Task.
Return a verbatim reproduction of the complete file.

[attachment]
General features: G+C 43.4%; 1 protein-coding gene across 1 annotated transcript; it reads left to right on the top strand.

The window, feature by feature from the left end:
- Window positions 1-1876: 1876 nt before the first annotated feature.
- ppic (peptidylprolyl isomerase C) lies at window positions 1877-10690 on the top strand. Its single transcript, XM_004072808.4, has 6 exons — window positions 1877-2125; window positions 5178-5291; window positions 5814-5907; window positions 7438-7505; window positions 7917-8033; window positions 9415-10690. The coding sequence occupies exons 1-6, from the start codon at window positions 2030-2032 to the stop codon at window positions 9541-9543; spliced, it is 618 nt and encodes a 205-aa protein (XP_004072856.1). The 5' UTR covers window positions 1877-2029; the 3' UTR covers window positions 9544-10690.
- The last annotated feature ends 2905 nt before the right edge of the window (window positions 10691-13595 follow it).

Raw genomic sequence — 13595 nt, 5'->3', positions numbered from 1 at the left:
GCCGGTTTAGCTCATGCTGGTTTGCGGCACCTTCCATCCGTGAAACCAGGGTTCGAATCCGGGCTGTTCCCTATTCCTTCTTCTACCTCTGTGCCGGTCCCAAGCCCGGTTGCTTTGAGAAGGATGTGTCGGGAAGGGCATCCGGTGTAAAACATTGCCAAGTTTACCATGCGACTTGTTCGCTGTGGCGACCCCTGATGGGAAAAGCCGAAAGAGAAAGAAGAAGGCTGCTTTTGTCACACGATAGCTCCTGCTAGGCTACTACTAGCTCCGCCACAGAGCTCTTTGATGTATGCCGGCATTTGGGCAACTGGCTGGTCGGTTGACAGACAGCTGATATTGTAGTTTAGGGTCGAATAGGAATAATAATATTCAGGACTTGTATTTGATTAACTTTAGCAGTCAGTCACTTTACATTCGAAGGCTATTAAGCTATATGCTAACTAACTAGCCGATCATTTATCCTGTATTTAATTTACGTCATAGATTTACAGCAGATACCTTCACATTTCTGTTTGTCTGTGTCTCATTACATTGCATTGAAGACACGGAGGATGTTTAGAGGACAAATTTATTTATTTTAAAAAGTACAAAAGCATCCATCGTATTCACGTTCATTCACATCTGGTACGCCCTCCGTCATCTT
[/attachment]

General features: G+C 43.4%; 1 protein-coding gene across 1 annotated transcript; it reads left to right on the top strand.

The window, feature by feature from the left end:
- Window positions 1-1876: 1876 nt before the first annotated feature.
- ppic (peptidylprolyl isomerase C) lies at window positions 1877-10690 on the top strand. Its single transcript, XM_004072808.4, has 6 exons — window positions 1877-2125; window positions 5178-5291; window positions 5814-5907; window positions 7438-7505; window positions 7917-8033; window positions 9415-10690. The coding sequence occupies exons 1-6, from the start codon at window positions 2030-2032 to the stop codon at window positions 9541-9543; spliced, it is 618 nt and encodes a 205-aa protein (XP_004072856.1). The 5' UTR covers window positions 1877-2029; the 3' UTR covers window positions 9544-10690.
- The last annotated feature ends 2905 nt before the right edge of the window (window positions 10691-13595 follow it).

Raw genomic sequence — 13595 nt, 5'->3', positions numbered from 1 at the left:
GCCGGTTTAGCTCATGCTGGTTTGCGGCACCTTCCATCCGTGAAACCAGGGTTCGAATCCGGGCTGTTCCCTATTCCTTCTTCTACCTCTGTGCCGGTCCCAAGCCCGGTTGCTTTGAGAAGGATGTGTCGGGAAGGGCATCCGGTGTAAAACATTGCCAAGTTTACCATGCGACTTGTTCGCTGTGGCGACCCCTGATGGGAAAAGCCGAAAGAGAAAGAAGAAGGCTGCTTTTGTCACACGATAGCTCCTGCTAGGCTACTACTAGCTCCGCCACAGAGCTCTTTGATGTATGCCGGCATTTGGGCAACTGGCTGGTCGGTTGACAGACAGCTGATATTGTAGTTTAGGGTCGAATAGGAATAATAATATTCAGGACTTGTATTTGATTAACTTTAGCAGTCAGTCACTTTACATTCGAAGGCTATTAAGCTATATGCTAACTAACTAGCCGATCATTTATCCTGTATTTAATTTACGTCATAGATTTACAGCAGATACCTTCACATTTCTGTTTGTCTGTGTCTCATTACATTGCATTGAAGACACGGAGGATGTTTAGAGGACAAATTTATTTATTTTAAAAAGTACAAAAGCATCCATCGTATTCACGTTCATTCACATCTGGTACGCCCTCCGTCATCTT